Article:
Jean-Georges Vongerichten is a unique kind of CHEF. He is an unstoppable talent in the kitchen, with his finger on his customer’s pulse, knowing what they want even before they do, be it French-Asian fusion or chocolate lava cake. He also has a head for business and attention to detail that has helped propel him from success to success, starting with storied restaurants like Vong, continuing with Spice Market, multiple cookbooks, and evolving with the Matador Room and Market at Ian Schrager’s EDITION.
HL: I read that you were in Asia for some time in your career; do you think that contributed to your success?
JG: It did because it changed my palate. I was a 23-year old, classically-trained French when I went to Asia in 1980. I discovered new flavors, like umami, and ingredients like fresh ginger, chili, lemongrass, coriander, and it changed my life. It was really a turning point in my career. When I got to New York in 1986, the only place I was comfortable was Chinatown; there I could find everything.
HL: Even though you did not go to school for it, you are quite the businessman.
JG: I love cooking, but I love the business too. It’s important because a lot of chefs forget the business side and have to shut down after six months. Every morning, I spend three hours in the office to make sure we can pay our bills. We have over 3,000 people working for us in New York City and their families count on us.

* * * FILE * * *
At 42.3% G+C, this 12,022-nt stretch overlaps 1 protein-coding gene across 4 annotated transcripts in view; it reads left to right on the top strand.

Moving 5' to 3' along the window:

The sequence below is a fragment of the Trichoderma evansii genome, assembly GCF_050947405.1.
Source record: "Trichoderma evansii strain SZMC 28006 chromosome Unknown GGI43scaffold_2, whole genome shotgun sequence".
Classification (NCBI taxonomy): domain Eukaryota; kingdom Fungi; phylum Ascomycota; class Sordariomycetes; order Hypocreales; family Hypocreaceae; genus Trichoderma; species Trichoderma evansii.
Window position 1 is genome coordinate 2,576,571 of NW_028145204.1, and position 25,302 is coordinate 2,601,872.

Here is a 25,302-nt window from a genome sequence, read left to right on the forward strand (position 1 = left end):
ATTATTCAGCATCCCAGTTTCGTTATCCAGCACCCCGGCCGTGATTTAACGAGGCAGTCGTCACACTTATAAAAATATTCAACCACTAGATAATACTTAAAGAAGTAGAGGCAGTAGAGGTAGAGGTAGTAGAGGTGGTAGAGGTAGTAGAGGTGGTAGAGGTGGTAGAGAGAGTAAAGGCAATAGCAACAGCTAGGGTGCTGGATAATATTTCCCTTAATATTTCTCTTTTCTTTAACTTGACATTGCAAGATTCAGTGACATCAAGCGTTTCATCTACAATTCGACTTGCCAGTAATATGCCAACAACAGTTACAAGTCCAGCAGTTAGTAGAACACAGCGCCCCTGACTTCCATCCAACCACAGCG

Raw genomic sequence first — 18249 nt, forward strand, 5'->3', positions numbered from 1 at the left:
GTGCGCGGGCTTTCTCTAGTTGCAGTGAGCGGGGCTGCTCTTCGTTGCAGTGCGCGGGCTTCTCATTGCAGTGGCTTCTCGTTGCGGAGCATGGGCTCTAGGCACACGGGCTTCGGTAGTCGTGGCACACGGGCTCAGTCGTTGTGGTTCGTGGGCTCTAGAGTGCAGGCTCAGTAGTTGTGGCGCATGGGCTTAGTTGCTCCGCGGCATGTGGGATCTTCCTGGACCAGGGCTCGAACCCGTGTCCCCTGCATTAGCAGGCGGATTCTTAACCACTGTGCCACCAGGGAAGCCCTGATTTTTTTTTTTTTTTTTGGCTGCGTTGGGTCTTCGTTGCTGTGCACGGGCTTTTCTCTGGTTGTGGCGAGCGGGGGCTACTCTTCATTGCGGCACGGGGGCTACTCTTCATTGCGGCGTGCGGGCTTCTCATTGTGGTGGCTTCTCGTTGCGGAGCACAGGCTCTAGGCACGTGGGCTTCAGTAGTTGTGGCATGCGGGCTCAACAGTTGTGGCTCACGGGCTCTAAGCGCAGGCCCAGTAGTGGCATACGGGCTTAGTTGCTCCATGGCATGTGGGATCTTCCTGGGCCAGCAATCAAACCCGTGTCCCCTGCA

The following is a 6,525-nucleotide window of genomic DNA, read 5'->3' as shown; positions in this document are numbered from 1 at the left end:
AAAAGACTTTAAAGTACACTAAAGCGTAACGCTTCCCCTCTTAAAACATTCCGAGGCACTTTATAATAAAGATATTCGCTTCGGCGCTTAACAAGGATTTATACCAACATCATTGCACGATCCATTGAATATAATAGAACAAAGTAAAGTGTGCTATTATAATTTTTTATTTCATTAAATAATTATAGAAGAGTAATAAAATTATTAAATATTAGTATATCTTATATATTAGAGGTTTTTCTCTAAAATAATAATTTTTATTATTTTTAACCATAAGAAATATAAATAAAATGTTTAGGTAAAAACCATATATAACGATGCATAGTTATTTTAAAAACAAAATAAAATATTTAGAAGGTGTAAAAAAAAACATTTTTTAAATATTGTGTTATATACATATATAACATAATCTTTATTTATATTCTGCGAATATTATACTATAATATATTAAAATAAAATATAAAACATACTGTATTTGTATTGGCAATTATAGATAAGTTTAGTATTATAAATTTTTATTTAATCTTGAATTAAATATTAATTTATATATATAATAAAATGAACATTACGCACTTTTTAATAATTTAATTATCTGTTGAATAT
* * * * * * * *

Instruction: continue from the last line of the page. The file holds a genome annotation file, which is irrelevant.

HH: You have 27 restaurants now, but have created many more. Explain that.
JG: I sold Spice Market to Starwood, then signed a contract to open restaurants for them for five years. We created 25 restaurants for them.
HL: You’re always ahead of the trends. What is the next one?
JG: I think food is getting lighter and healthier because people eat out so often. It’s about quality ingredients because that is the root of good food. People also want traceability of the food on the table. They want to know the DNA of things and live longer…better.
HL: The Matador Room has some great unexpected combinations, like the Pea Guacamole. Do you seek to reinvent dishes?
JG: The role of a chef isn’t to reinvent dishes, but to tweak. In the Arroz Con Pollo, I infuse the chicken broth with a piece of kombu, which is Japanese seaweed. It’s a natural kind of MSG that enhances the flavor. It gives a salty, savory flavor that people crave.
HL: Do you miss anything about dining in France?
JG: The thing I miss is the time that people take to sit for a meal. I love Sunday lunches with the family that start at 1 p.m. and finish at 5 p.m.
HL: What do you think is the most important thing in the kitchen?
JG: Hygiene. I’m a freak about that. It’s very important and I’m very strict.